When Chase Millsap first visited his wife Maile’s hometown of Portsmouth, Ohio, it reminded the former Marine infantryman and Green Beret of the war-torn cities he saw in Iraq.
The buildings were broken down and businesses were boarded up. People were out on the streets, some looking like zombies. “It was almost like a bomb had been dropped there,” said Millsap, a graduate of the USC Sol Price School of Public Policy.
That bomb was drug addiction, which turned the town into a nationally known example of America’s opioid crisis.
Yet as Millsap, now a filmmaker, continued to visit Portsmouth on holidays, he witnessed early signs of a recovery. Businesses opened instead of closed, and with that came jobs and money returning to the community. The town built a children’s museum. “I remember thinking, ‘What is going on? What is the change?’”
Millsap answers those questions in his new documentary, “Small Town Strong,” which chronicles how the people of Portsmouth – led by Army veteran and CrossFit gym owner Dale King – turned their town around. Millsap, who co-directed the film with his brother Spencer, shows how King opened his gym’s doors to people battling opioid addiction, helping them recover through fitness and a supportive community. Millsap called the film “a comeback story.”
“This was the first time fitness had been introduced in the treatment cycle, at least in our area, and we were able to capture not only the physical transformations, but how that affected the town,” said Millsap, who spent five years working on the film and now lives in Portsmouth with his family. “I think this is one of those cases where a community really found the gaps in the policy and filled them with community action.”
Millsap, who earned a Master’s in Public Policy in 2016, specializes in filmmaking that brings attention to policy challenges. His previous documentaries and TV shows have tackled topics such as climate change, criminal justice reform, and veterans’ issues. He was a writer and consultant for the CBS sitcom, “United States of Al,” about an Afghan refugee adjusting to life in the U.S. The show injected a policy topic – special immigration visas – into a comedy.
There are many policy lessons to be learned from “Small Town Strong,” according to Rosalie Liccardo Pacula, Elizabeth Garrett Endowed Chair in Health Policy, Economics, and Law at the USC Price School and senior fellow with the USC Schaeffer Center for Health Policy & Economics.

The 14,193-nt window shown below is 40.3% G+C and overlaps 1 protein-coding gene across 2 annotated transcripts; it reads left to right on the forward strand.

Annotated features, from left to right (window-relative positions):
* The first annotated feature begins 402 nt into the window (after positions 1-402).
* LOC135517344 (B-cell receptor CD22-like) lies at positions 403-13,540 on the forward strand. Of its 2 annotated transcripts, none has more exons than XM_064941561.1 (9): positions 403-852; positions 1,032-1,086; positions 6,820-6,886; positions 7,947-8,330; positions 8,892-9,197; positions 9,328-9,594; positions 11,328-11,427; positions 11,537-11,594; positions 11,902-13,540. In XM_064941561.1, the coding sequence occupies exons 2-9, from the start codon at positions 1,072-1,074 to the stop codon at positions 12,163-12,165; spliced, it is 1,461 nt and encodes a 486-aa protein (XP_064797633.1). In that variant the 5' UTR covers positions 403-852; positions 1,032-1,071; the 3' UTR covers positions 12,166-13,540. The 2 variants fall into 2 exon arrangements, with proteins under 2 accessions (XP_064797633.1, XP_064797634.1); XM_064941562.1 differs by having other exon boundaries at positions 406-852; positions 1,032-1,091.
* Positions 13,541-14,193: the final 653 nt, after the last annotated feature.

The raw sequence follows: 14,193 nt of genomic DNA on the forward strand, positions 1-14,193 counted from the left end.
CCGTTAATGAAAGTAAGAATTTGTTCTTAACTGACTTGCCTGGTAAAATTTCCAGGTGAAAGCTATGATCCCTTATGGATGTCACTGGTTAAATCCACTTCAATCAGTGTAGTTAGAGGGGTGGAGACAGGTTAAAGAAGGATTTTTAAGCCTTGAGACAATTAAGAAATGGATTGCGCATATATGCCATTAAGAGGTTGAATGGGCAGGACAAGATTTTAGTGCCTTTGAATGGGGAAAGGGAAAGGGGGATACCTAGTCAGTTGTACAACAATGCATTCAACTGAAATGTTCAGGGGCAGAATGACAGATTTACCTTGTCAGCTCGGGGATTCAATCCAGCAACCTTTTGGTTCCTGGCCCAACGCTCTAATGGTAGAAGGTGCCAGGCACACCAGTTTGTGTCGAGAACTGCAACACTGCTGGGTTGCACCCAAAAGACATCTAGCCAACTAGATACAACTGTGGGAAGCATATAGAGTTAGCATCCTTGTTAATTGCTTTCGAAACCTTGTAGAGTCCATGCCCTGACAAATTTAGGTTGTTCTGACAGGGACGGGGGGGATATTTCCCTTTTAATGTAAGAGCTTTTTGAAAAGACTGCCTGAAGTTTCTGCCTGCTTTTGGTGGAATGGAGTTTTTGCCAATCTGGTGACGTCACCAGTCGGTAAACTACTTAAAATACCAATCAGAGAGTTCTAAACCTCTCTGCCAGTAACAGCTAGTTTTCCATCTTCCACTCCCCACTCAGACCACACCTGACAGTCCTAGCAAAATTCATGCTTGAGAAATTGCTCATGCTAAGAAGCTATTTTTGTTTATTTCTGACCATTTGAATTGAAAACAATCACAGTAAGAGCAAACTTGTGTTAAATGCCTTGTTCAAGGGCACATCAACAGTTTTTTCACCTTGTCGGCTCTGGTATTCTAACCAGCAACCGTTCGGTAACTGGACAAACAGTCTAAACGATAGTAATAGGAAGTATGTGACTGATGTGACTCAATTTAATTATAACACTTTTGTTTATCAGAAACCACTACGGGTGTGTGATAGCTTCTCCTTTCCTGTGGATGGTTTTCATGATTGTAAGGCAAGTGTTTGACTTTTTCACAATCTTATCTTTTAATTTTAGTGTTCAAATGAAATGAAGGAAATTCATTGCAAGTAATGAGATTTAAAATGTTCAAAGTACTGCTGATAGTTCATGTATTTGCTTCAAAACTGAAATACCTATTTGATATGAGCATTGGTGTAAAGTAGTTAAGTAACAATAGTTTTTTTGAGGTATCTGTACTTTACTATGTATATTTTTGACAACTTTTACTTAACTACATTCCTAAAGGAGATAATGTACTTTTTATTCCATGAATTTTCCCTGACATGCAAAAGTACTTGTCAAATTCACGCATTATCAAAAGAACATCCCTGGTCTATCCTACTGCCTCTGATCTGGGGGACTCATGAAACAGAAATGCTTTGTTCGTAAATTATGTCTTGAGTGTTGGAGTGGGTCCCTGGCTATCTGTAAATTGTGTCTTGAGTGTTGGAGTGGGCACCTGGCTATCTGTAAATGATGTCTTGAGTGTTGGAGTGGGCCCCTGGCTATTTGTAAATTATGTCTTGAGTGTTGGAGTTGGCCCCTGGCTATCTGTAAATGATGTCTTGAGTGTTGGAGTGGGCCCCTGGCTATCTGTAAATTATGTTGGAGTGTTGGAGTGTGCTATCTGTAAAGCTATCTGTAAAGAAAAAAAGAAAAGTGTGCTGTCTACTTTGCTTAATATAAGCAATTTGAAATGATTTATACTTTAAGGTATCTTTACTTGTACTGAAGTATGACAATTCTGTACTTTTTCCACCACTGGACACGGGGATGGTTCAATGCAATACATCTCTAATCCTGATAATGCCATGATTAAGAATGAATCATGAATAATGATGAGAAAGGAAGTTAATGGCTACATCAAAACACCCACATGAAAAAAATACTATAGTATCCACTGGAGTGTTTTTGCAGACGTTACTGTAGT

During a recent USC Price/Schaeffer screening and panel discussion about the film, Pacula noted that high-intensity exercise can help with addiction recovery, but gym owner King also worked and supported people in recovery in other ways, by creating job opportunities, assisting with housing, and forging meaningful relationships with them.
“It’s not just about fitness,” said Pacula, a nationally-recognized expert on the economics of addiction. “This program is successful because it built community. The friends at the gym, the connections at the gym that turn into jobs and skill development. Even if you don’t have housing, even if you have a criminal justice record, people in this program will take a chance on you.”
Millsap’s interest in policy can be traced to his 15 years in the military, including three deployments to Iraq. There, he often thought about the policies that created problems he witnessed on the ground. For example, U.S. immigration policy prevented an Iraqi military officer who saved Millsap’s life from escaping danger when enemy militants threatened the officer and his family. Allied security forces didn’t qualify for asylum.
“This is a guy who fought with us for almost 10 years, and we can’t even let him on a base to protect him?” Millsap said. “That was, for me, a gut punch.”
Millsap told the officer’s story through a National Geographic documentary about him reconnecting with his friend. He also helped launch a nonprofit called No One Left Behind that helped resettle thousands of wartime allies. His friend was not one of them, but Millsap said he is safe now.
A career in Hollywood may seem like an unusual path for a policy graduate, but Millsap uses the research, analysis and communication skills he learned at the USC Price School when he tells stories.
“Being in Los Angeles, I thought taking that policy paper, that white paper idea, and using it visually was really compelling to me. That’s why I got into production,” Millsap said. “I want the power of film to help solve some of these big problems.”